verb (used with object), re·capped, re·cap·ping.
- recapitulation theory
Origin of recap1
verb (used with or without object), re·capped, re·cap·ping.
Origin of recap2
Examples from the Web for recap
Watson then took to YouTube to recap our Twitter exchange, because the Internet is horrible.Dear Moon Landing Deniers: Sorry I Called You Moon Landing Deniers|Olivia Nuzzi|July 29, 2014|DAILY BEAST
So to recap: You know those two lions that were frisky enough to have lion sex and give birth to lions?
To recap: the FCC spent over eight years obsessing over punishing those responsible for Nipplegate.Super Bowl’s ‘Nipplegate’ Fiasco 10 Years Later: The Pop Diva, the Boob, and the Outrage|Marlow Stern|February 1, 2014|DAILY BEAST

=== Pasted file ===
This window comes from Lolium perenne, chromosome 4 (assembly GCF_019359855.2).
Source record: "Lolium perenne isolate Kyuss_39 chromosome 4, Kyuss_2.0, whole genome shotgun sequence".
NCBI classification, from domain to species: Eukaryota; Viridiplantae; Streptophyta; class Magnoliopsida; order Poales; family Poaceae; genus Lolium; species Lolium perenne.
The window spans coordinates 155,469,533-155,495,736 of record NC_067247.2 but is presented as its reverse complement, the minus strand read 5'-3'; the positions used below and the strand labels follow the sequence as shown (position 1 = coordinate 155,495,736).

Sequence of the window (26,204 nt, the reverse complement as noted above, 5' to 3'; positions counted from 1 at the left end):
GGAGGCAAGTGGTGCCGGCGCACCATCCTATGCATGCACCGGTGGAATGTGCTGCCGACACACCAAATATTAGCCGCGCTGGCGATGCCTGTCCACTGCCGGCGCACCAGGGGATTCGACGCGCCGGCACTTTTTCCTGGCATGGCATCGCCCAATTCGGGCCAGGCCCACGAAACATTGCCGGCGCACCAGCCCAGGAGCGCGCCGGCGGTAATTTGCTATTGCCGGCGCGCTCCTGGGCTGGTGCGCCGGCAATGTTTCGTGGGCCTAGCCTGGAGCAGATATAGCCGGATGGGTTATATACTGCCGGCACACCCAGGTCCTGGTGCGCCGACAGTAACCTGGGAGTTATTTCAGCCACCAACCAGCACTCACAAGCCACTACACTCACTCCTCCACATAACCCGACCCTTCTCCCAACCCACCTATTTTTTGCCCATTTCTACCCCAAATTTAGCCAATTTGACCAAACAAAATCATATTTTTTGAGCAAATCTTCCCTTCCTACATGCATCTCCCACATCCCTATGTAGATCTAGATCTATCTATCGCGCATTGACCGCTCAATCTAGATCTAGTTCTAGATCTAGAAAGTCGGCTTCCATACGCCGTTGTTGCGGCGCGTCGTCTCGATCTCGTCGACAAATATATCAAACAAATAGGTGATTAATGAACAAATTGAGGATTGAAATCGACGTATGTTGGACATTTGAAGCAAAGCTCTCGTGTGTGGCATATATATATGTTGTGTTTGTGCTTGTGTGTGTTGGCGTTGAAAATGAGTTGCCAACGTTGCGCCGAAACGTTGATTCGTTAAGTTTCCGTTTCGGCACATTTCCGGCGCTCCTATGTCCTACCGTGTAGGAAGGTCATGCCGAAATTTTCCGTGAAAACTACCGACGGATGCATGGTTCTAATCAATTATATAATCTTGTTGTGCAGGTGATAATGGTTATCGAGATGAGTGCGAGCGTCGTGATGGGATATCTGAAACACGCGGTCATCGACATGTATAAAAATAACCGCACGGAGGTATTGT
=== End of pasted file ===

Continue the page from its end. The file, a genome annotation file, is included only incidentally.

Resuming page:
To recap: The Neighbors has more 2013 Emmy nominations than New Girl.Emmy Nomination Surprises and Snubs: ‘House of Cards,’ ‘Orphan Black,’ and More|Jason Lynch|July 18, 2013|DAILY BEAST
For those who weren't following along at home, or haven't been nursing every bitter moment for more than a decade, let me recap.What if the Supreme Court Had Declined to Hear Bush v. Gore?|Megan McArdle|April 29, 2013|DAILY BEAST
verb (ˈriːˌkæp, riːˈkæp) -caps, -capping or -capped
1856, "put a cap on again," from re- + cap (n.). Specific sense "put a strip of rubber on the tread of a tire" is 1920s. As a shortened form of recapitulate, it dates from 1920s. Related: Recapped; recapping.